One of the as-yet unresolved major controversies in nephrology is whether or not the entity "hypertensive nephropathy" really exists. Certainly there are a large percentage of the dialysis population who do not have diabetic nephropathy, glomerulonephritis, nephrotic syndrome, obstruction, or other obvious explanations for their renal failure other than the risk factor of hypertension. Hence, the term "hypertensive nephrosclerosis" which we use frequently. However, there is now a HUGE percentage (in fact, a majority) of the adult population in the U.S. and the vast majority of these folks do not ever get kidney disease, suggesting that hypertension alone is not sufficient to cause renal damage.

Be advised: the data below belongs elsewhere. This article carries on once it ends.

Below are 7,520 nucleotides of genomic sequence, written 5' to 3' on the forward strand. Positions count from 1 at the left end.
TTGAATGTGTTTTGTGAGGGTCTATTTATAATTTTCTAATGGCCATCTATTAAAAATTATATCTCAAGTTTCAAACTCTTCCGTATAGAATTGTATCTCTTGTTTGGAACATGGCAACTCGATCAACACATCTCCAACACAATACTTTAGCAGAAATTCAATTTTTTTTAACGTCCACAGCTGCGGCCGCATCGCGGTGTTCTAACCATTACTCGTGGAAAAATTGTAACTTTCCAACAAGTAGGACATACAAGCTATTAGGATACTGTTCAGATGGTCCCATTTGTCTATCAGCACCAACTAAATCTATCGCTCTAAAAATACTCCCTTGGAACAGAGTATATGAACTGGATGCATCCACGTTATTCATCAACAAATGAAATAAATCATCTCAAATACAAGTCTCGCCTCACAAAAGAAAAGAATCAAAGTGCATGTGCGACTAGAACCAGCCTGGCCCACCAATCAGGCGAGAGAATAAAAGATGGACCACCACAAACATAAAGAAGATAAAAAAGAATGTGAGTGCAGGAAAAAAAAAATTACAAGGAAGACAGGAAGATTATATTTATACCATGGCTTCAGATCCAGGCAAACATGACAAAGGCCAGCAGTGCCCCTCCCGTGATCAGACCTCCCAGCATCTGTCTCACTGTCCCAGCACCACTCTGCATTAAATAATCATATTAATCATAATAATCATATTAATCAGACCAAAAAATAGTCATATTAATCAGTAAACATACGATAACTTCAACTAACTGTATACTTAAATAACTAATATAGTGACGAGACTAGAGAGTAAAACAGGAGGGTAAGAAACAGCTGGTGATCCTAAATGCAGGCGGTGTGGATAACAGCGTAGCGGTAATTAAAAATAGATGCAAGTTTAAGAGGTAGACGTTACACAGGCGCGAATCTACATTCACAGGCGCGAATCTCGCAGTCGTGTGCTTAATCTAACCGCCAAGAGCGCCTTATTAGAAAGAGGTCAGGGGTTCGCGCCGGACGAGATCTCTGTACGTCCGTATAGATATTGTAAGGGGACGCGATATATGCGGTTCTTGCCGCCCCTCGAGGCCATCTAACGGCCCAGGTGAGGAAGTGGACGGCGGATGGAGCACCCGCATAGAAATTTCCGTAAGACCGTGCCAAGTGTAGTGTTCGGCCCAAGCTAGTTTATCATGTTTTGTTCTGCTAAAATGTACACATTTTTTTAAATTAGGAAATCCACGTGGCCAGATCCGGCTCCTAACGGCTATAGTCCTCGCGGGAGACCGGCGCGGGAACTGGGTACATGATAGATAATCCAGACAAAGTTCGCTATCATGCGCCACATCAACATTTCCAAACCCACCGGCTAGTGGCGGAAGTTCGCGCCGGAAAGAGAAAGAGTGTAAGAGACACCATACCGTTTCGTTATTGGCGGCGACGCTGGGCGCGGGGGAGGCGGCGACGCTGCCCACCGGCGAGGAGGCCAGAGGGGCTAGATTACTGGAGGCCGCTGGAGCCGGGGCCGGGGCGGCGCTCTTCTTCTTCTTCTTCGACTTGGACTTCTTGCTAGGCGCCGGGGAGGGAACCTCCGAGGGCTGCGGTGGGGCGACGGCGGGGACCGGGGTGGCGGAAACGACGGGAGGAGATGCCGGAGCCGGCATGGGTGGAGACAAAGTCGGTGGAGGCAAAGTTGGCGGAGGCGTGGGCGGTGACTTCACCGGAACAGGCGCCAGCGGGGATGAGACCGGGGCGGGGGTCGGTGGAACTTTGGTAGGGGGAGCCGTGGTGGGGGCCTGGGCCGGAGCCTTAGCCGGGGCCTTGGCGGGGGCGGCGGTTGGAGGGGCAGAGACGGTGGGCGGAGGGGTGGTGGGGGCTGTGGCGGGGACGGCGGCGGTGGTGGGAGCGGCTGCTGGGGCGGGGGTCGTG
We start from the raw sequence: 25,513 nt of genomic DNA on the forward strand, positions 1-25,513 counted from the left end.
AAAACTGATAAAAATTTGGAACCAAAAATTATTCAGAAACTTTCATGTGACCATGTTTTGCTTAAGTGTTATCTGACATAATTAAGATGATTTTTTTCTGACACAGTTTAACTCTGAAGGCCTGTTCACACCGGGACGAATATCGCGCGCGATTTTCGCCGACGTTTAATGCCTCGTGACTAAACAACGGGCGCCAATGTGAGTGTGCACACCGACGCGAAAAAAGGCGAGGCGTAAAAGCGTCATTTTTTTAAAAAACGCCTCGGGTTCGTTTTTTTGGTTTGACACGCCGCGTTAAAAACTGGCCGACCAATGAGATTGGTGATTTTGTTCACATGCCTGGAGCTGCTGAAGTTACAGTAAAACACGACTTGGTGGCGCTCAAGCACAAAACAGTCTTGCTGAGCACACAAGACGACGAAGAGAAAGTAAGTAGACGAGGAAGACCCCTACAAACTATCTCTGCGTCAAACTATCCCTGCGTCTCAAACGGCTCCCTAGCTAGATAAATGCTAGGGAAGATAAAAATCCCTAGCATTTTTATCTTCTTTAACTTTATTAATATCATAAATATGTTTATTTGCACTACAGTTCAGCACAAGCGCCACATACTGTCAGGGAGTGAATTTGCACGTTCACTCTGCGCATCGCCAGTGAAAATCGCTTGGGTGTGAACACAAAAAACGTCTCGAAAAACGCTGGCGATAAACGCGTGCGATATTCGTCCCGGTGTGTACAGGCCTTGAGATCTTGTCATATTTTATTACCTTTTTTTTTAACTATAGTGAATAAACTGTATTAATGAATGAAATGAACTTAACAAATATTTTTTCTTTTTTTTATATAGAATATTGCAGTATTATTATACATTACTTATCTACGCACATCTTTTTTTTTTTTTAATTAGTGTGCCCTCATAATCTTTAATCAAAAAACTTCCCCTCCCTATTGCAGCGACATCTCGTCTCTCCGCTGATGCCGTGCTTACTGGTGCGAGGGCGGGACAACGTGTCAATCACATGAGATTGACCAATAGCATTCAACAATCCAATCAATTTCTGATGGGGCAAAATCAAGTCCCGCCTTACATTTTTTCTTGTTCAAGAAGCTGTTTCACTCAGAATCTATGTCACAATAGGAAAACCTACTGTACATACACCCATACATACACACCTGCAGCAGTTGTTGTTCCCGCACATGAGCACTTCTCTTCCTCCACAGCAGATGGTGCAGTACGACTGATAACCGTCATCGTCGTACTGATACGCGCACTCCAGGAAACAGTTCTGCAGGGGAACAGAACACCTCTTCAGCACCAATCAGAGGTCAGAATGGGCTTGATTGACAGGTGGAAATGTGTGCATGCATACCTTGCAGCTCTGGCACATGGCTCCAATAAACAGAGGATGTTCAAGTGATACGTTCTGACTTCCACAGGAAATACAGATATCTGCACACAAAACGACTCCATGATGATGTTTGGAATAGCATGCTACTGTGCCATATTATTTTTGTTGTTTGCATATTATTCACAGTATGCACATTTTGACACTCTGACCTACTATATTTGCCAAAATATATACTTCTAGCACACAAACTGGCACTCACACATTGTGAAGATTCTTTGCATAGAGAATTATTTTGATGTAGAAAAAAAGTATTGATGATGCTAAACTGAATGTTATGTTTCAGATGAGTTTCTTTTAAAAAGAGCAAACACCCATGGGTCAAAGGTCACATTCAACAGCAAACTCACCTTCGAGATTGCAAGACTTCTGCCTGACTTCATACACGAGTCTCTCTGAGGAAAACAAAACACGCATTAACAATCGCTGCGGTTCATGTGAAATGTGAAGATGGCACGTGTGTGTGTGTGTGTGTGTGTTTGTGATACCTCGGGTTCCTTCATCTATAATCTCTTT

One additional piece of evidence against the "hypetensive nephrosclerosis" hypothesis is the existence of a rare, autosomal recessive disorder termed "Hypertension/Brachydactyly Syndrome", the gene for which has yet to be identified. These individuals suffer brachydactyly a relative shortening of the fingers and toes, see picture) and severe hypertension, with systolic blood pressures often well greater than 200. The mechanism of their hypertension is not entirely clear, but what is interesting in this small cohort of patients is that even after decades of exposure to blood pressures in the "malignant" range, very few develop renal damage. They do have stroke commonly, but not renal disease.